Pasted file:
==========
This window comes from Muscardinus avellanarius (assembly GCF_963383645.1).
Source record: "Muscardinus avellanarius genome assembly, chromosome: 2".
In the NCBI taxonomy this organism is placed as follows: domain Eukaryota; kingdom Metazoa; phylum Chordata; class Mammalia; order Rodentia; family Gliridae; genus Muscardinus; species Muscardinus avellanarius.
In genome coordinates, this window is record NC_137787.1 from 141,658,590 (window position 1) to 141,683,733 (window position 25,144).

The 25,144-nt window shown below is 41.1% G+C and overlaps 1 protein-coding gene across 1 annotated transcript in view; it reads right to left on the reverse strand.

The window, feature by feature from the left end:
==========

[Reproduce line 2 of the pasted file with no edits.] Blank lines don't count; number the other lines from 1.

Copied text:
Source record: "Muscardinus avellanarius genome assembly, chromosome: 2".